GEEK APOCRYPHA So you're browsing the Web and instead of finding the site you want, your screen goes gray and up pops, "404 File Not Found," and you know that means that the page you requested could not be located on the server. You check the URL, check your spelling and move on to the next thing.

But why 404? Why not 403 orr 405? Why 40-anything?

The number 404 is a hypertext transport protocol (HTTP) status code. According to the World Wide Web Consortium (www.w3.org), HTTP status codes were defined by a team headed by Tim Berners-Lee, the man widely credited with inventing the Web (sorry, Mr. Gore) and the first Web browser at CERN (European Laboratory for Particle Physics, www.cern.ch) beginning in 1990.

Which, of course, does not answer the question.

This from the Web site www.room404.com: When Berners-Lee and the other scientists were at work creating the Web, any request for a file was routed to a central database where people would manually locate the files and transfer them over the network. When they could not find a file, "usually because the person...typed in the wrong name," the scientists sent back the message, "File Not Found." They prefaced the message with the name of the room where they worked, the room where the data was physically contained -- room 404.

Berners-Lee, who is a principal research scientist at the MIT Computer Laboratory for Computer Science and director of the World Wide Web Consortium, could not be reached to confirm or deny this account.

-- David Rosenbaum

Help for the Financially Challenged

I.T. VALUE With the Y2K finish line looming, CEOs are tired of shelling out money for new, compliant systems. So it's become even harder for CIOs to get away with asking for IT investments without first explaining the business value of their projects. After all, "less than one-third of CEOs expect IT to have a high impact on cost reduction," according to Compass Analysis UK Ltd.'s recent survey of 650 CEOs and other senior executives conducted by the London School of Economics.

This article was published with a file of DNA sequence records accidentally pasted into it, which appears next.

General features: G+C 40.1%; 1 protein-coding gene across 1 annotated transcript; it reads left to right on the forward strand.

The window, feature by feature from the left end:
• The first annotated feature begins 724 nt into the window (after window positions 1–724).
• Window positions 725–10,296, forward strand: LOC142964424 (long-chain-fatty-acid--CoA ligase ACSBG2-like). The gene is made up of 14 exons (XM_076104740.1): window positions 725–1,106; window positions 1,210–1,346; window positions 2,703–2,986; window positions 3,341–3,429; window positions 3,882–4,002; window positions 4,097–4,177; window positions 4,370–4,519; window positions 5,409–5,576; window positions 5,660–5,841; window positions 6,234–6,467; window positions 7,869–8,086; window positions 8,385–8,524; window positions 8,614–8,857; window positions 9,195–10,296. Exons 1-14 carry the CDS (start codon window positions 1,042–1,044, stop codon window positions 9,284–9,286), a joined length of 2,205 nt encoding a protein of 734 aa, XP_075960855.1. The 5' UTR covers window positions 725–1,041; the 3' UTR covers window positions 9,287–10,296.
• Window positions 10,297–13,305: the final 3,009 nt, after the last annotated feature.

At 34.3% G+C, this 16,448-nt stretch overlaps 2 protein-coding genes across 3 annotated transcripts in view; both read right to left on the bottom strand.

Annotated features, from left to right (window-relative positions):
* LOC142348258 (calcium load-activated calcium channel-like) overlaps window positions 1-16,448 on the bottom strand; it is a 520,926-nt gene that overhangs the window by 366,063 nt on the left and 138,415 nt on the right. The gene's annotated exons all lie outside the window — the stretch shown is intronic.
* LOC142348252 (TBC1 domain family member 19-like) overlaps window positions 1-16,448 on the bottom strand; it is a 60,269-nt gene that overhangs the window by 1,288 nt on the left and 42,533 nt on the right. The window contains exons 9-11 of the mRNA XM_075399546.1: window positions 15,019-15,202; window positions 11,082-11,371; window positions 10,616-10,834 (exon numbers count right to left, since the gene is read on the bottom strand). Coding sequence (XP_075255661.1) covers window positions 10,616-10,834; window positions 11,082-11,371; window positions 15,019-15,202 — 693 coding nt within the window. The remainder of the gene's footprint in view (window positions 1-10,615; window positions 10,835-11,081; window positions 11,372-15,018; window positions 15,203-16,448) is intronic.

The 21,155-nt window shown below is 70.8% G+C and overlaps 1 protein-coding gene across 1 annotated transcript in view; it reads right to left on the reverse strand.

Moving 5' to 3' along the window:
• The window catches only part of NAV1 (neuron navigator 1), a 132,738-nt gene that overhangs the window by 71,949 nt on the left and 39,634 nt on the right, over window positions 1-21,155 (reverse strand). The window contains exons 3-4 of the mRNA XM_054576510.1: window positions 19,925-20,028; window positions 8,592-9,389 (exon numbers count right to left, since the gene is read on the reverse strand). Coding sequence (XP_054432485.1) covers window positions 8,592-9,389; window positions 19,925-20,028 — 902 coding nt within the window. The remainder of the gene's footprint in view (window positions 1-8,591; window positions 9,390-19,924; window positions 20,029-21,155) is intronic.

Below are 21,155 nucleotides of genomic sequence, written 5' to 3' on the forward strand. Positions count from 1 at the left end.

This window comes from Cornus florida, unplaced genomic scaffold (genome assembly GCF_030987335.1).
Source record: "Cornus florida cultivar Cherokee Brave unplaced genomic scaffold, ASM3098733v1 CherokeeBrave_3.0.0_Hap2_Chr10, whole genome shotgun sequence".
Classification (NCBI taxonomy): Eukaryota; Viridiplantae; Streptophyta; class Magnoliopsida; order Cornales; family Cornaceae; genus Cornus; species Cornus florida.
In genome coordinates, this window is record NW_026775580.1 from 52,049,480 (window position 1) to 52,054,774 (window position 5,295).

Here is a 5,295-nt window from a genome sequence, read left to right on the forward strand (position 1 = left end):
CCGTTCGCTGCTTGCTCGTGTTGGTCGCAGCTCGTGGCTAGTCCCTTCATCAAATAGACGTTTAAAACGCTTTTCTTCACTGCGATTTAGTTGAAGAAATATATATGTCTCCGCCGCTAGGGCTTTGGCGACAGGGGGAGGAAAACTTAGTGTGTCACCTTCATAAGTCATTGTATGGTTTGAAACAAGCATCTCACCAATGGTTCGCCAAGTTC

The survey, commissioned by the Guildford, England-based consultancy and entitled "The Compass International IT Strategy Census 1999," indicates that CEOs want better metrics to assess IT projects. This is where value analysis comes in. And to help IT executives do the math, there's Value Technology LLC's new Web site, ValueLink, providing a collection of tools and strategies.

For valuing IT infrastructure improvements, for example, the Benefits Jump-Start section of the site's Value Tool Box suggests a sleight of hand that ignores the infrastructure and instead measures the business apps the infrastructure will enable. For sales-force automation (SFA) projects, ValueLink suggests a formula that divides the salesperson's gross by time. That provides the salesperson's productivity average. Then you subtract the nonsales time the SFA will eliminate and recalculate and, voil, you get the value.

ValueLink, which went online in April 1999, is still a work in progress. Its creators, however, had the good sense to include a link in its News section to a CIO Section 2 story on IT valuation strategies ("Maximizing IT Investments," July 15, 1999). Funny thing, though. The article was written by John R. Stoiber who, coincidentally, is the CEO and president of Value Technology.